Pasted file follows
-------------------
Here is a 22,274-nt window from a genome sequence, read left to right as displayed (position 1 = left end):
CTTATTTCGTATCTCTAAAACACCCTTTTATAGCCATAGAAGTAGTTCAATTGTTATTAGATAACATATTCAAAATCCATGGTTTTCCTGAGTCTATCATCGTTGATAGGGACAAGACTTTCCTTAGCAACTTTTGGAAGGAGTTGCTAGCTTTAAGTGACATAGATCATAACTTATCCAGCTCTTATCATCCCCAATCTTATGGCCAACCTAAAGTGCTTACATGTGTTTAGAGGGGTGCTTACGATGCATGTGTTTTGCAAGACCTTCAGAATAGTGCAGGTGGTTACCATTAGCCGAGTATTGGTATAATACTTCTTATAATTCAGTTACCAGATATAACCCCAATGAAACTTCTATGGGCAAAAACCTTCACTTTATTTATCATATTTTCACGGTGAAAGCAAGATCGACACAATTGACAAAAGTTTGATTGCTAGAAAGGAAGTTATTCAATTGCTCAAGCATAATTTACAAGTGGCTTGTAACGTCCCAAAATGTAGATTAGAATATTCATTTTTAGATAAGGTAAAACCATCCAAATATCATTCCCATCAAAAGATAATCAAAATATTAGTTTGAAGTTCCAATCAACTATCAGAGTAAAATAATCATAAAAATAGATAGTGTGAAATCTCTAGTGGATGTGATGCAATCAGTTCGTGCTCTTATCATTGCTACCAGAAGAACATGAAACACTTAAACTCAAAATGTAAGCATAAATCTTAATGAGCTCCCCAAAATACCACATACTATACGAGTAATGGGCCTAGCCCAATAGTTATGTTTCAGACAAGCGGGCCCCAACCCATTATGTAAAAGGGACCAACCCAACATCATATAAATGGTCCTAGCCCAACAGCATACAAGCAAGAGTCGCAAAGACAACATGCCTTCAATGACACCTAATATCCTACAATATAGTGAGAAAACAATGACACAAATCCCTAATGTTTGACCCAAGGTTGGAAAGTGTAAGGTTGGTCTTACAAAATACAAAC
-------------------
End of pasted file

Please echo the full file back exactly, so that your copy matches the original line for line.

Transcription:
Here is a 22,274-nt window from a genome sequence, read left to right as displayed (position 1 = left end):
CTTATTTCGTATCTCTAAAACACCCTTTTATAGCCATAGAAGTAGTTCAATTGTTATTAGATAACATATTCAAAATCCATGGTTTTCCTGAGTCTATCATCGTTGATAGGGACAAGACTTTCCTTAGCAACTTTTGGAAGGAGTTGCTAGCTTTAAGTGACATAGATCATAACTTATCCAGCTCTTATCATCCCCAATCTTATGGCCAACCTAAAGTGCTTACATGTGTTTAGAGGGGTGCTTACGATGCATGTGTTTTGCAAGACCTTCAGAATAGTGCAGGTGGTTACCATTAGCCGAGTATTGGTATAATACTTCTTATAATTCAGTTACCAGATATAACCCCAATGAAACTTCTATGGGCAAAAACCTTCACTTTATTTATCATATTTTCACGGTGAAAGCAAGATCGACACAATTGACAAAAGTTTGATTGCTAGAAAGGAAGTTATTCAATTGCTCAAGCATAATTTACAAGTGGCTTGTAACGTCCCAAAATGTAGATTAGAATATTCATTTTTAGATAAGGTAAAACCATCCAAATATCATTCCCATCAAAAGATAATCAAAATATTAGTTTGAAGTTCCAATCAACTATCAGAGTAAAATAATCATAAAAATAGATAGTGTGAAATCTCTAGTGGATGTGATGCAATCAGTTCGTGCTCTTATCATTGCTACCAGAAGAACATGAAACACTTAAACTCAAAATGTAAGCATAAATCTTAATGAGCTCCCCAAAATACCACATACTATACGAGTAATGGGCCTAGCCCAATAGTTATGTTTCAGACAAGCGGGCCCCAACCCATTATGTAAAAGGGACCAACCCAACATCATATAAATGGTCCTAGCCCAACAGCATACAAGCAAGAGTCGCAAAGACAACATGCCTTCAATGACACCTAATATCCTACAATATAGTGAGAAAACAATGACACAAATCCCTAATGTTTGACCCAAGGTTGGAAAGTGTAAGGTTGGTCTTACAAAATACAAAC